Structural stability of Andisols and Andic Ferralsols from Mount Bambouto, West Cameroon highlands

  • Emile Temgoua
  • Joelle Djoukouo
  • Jonathan D.H. Likeng
  • Paul Tematio
Keywords: soil aggregate, structural stability, volcanic soil, Andisol, Andic ferralsol


Andisols and andic ferralsols occur in Mount Bambouto (2740 m asl), developed in upper and mid mountain respectively. They are very much in demand for agricultural activities. The objective of this paper is to investigate the structural stability of these soils, in order to access the sensitivity of their surface to degradation. Soils develop under fallow were selected on the three rock types (basalt, trachyte and rhyolitic deposits) for aggregates stability analysed by wet-sieve method. The results show that the soils aggregates in the study sites vary from stable (Mean Weight Diameter, MWD, between 1.3 and 2 mm) to very stable (MWD > 2mm). Aggregate sizes are correlated with soils and rock types, and soil structural stability is highly tied with rock types. Andisols are characterized by high proportion of macroaggregates (~50wt-% for particle-size 5-2 mm, at 30-50 cm depth). Soils developed on basalt are enriched in finest aggregates; soils developed on trachyte have aggregates of different sizes uniformly distributed. Soil upper rhyolitic deposits presents the coarse clay texture and hence low aggregates stability due to the quartz mineral. The soil aggregates from the rhyolitic deposits could be highest vulnerable during heavy rain storms. In the other hand, transformation of Andisols to Andic ferralsols toward the downslope is known and this transformation occurred with SOC mineralization and more clay-fraction formation; at the same time andic ferralsols became richer in microaggregates, and less stable.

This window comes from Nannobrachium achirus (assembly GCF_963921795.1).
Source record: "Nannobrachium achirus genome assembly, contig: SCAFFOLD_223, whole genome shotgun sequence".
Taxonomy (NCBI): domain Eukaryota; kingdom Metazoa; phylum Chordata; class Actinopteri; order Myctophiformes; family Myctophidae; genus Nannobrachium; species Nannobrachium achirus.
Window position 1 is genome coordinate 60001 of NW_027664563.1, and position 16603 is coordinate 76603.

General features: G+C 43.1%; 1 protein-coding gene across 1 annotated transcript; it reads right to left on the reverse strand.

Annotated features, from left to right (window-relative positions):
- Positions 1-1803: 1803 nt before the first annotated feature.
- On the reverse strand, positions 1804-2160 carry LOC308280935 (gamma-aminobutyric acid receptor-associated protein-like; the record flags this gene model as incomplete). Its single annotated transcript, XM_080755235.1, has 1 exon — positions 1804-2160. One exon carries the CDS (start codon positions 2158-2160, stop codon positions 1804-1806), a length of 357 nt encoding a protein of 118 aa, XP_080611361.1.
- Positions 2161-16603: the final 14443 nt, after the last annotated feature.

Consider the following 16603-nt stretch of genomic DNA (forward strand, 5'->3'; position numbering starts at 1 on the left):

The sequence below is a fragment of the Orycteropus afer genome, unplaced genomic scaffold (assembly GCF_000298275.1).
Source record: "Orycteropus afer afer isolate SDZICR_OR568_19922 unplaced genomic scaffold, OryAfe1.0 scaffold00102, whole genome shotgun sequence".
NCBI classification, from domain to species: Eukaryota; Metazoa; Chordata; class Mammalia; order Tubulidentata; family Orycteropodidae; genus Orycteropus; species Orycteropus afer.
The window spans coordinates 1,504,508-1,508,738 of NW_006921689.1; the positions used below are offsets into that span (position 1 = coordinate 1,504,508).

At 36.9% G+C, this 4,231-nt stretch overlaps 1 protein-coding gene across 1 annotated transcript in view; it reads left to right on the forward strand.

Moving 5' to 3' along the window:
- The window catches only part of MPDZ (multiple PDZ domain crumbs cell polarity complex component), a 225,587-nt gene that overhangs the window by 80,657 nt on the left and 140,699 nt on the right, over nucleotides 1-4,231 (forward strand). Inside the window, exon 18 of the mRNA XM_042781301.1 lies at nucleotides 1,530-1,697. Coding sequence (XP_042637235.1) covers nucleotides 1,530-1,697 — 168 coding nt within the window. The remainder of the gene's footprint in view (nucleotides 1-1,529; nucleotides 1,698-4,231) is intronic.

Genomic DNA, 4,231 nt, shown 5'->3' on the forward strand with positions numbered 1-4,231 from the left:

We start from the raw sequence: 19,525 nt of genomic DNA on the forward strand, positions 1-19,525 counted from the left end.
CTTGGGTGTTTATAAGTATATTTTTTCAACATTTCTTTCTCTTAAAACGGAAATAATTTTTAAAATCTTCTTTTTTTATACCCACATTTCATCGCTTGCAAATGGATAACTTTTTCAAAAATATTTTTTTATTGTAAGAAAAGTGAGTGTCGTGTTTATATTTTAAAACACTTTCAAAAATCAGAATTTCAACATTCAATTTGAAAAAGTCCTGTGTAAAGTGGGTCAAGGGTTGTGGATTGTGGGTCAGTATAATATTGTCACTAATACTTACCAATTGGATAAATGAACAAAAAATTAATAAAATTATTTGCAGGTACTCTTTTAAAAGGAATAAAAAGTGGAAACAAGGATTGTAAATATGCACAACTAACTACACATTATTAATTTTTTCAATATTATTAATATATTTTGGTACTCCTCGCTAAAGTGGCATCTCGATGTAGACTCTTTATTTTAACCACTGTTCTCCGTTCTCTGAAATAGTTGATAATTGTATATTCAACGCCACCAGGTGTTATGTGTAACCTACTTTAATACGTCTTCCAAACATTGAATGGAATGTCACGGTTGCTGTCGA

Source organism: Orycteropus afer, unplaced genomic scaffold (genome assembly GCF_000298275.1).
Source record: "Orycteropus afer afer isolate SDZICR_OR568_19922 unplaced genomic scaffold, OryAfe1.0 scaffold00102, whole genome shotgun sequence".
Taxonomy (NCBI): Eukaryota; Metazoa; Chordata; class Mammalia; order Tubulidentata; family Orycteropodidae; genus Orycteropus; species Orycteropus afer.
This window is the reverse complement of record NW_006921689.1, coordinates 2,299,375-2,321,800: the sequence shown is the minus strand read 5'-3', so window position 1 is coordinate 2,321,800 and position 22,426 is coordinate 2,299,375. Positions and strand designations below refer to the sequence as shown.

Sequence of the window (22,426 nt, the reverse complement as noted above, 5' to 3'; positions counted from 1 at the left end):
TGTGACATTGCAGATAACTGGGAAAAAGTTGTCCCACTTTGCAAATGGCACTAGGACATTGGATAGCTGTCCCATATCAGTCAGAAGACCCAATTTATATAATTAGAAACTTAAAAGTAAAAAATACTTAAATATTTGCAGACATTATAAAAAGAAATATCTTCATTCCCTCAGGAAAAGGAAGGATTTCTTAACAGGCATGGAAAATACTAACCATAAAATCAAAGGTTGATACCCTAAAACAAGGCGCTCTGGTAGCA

Key words: soil aggregate, structural stability, volcanic soil, Andisol, Andic ferralsol

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eISSN: 1816-0573